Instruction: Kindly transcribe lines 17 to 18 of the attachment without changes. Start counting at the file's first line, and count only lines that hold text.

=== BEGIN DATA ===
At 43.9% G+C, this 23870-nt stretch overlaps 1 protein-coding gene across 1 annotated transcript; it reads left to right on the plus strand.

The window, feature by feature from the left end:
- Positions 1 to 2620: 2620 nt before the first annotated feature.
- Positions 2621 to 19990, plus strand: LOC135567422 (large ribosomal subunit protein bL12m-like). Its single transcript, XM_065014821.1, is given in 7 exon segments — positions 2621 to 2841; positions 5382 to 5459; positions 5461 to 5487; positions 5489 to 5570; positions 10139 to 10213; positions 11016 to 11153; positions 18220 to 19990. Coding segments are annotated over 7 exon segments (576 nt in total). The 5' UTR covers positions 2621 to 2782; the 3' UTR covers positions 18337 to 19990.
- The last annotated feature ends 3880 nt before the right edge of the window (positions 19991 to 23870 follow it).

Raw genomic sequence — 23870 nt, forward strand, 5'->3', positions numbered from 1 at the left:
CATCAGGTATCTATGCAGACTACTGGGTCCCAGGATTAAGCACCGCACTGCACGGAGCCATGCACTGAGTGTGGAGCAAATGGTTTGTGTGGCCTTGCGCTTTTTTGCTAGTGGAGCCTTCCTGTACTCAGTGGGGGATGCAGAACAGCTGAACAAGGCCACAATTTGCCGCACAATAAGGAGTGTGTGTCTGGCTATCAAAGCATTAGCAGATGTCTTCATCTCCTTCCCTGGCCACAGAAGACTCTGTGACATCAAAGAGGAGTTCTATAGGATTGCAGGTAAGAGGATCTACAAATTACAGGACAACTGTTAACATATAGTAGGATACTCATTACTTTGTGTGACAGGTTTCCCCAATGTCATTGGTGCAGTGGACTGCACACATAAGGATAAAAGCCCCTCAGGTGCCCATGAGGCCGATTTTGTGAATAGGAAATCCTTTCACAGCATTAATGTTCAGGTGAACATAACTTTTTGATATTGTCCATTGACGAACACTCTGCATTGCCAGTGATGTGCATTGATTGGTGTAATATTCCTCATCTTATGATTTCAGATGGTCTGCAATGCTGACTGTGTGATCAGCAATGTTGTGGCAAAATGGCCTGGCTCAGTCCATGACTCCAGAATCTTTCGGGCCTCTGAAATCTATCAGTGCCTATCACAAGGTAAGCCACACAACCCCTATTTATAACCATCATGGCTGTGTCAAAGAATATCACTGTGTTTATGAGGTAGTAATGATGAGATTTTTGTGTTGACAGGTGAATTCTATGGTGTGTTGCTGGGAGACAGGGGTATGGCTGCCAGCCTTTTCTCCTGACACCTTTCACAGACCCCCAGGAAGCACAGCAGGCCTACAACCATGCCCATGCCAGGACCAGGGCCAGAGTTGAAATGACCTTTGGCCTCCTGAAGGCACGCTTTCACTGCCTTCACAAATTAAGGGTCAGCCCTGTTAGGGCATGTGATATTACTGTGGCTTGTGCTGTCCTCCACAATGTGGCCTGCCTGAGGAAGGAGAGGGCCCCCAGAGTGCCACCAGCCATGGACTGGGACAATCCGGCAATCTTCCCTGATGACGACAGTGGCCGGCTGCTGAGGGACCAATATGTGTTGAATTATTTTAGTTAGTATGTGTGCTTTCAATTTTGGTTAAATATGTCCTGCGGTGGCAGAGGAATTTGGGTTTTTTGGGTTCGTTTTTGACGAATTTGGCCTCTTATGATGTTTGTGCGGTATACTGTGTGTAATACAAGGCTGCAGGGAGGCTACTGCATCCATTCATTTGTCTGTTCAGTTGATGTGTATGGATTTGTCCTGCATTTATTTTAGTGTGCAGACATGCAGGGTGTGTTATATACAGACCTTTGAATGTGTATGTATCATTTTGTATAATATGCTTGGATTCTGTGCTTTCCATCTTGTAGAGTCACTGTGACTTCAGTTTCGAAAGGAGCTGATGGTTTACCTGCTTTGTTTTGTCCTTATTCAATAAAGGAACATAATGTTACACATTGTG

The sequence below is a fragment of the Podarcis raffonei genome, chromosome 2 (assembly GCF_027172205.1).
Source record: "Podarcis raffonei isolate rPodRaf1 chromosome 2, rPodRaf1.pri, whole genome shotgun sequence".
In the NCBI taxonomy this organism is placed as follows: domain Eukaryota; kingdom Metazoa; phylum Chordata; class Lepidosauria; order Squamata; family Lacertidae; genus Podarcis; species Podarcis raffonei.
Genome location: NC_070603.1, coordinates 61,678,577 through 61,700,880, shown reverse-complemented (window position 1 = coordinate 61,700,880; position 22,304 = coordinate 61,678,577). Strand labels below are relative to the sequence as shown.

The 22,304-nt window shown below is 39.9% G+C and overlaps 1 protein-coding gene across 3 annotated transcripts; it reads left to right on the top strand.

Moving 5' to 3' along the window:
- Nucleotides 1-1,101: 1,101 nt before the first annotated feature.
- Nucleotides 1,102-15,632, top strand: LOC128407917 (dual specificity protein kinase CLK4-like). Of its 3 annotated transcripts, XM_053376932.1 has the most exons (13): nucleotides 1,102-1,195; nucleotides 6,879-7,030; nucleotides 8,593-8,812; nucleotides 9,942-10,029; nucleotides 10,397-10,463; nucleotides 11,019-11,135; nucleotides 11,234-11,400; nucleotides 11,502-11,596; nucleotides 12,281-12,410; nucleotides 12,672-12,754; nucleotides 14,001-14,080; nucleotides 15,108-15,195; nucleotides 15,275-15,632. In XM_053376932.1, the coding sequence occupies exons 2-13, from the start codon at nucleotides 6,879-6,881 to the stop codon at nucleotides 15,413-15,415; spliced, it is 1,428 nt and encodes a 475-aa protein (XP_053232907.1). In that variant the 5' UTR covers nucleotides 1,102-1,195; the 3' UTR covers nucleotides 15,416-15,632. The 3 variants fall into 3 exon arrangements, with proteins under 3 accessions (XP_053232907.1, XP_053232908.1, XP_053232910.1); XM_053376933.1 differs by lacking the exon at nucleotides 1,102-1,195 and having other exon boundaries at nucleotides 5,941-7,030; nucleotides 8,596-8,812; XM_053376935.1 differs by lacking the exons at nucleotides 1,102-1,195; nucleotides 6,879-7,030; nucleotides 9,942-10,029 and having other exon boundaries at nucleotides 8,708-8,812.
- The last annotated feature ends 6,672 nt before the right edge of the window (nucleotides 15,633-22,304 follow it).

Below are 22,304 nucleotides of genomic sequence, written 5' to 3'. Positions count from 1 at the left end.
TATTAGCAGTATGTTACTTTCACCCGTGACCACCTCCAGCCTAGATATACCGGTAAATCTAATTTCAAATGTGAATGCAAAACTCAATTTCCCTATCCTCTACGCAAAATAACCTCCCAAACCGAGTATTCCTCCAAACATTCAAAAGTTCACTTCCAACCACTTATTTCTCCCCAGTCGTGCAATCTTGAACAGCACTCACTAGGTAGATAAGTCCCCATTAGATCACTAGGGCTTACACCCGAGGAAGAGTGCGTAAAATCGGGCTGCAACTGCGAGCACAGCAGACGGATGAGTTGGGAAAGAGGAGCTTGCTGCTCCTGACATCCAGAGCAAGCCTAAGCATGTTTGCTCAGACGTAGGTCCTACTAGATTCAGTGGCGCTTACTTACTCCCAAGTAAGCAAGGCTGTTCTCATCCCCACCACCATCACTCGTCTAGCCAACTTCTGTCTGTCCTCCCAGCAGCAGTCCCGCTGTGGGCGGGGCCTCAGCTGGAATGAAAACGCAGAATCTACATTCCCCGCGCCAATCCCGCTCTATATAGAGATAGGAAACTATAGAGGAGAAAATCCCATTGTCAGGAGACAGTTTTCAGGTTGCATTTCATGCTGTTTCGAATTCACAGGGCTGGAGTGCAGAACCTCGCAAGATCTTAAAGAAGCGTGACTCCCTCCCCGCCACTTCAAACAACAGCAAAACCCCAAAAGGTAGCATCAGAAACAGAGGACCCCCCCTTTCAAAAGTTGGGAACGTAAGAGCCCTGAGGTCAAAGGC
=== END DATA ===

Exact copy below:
Below are 22,304 nucleotides of genomic sequence, written 5' to 3'. Positions count from 1 at the left end.
TATTAGCAGTATGTTACTTTCACCCGTGACCACCTCCAGCCTAGATATACCGGTAAATCTAATTTCAAATGTGAATGCAAAACTCAATTTCCCTATCCTCTACGCAAAATAACCTCCCAAACCGAGTATTCCTCCAAACATTCAAAAGTTCACTTCCAACCACTTATTTCTCCCCAGTCGTGCAATCTTGAACAGCACTCACTAGGTAGATAAGTCCCCATTAGATCACTAGGGCTTACACCCGAGGAAGAGTGCGTAAAATCGGGCTGCAACTGCGAGCACAGCAGACGGATGAGTTGGGAAAGAGGAGCTTGCTGCTCCTGACATCCAGAGCAAGCCTAAGCATGTTTGCTCAGACGTAGGTCCTACTAGATTCAGTGGCGCTTACTTACTCCCAAGTAAGCAAGGCTGTTCTCATCCCCACCACCATCACTCGTCTAGCCAACTTCTGTCTGTCCTCCCAGCAGCAGTCCCGCTGTGGGCGGGGCCTCAGCTGGAATGAAAACGCAGAATCTACATTCCCCGCGCCAATCCCGCTCTATATAGAGATAGGAAACTATAGAGGAGAAAATCCCATTGTCAGGAGACAGTTTTCAGGTTGCATTTCATGCTGTTTCGAATTCACAGGGCTGGAGTGCAGAACCTCGCAAGATCTTAAAGAAGCGTGACTCCCTCCCCGCCACTTCAAACAACAGCAAAACCCCAAAAGGTAGCATCAGAAACAGAGGACCCCCCCTTTCAAAAGTTGGGAACGTAAGAGCCCTGAGGTCAAAGGC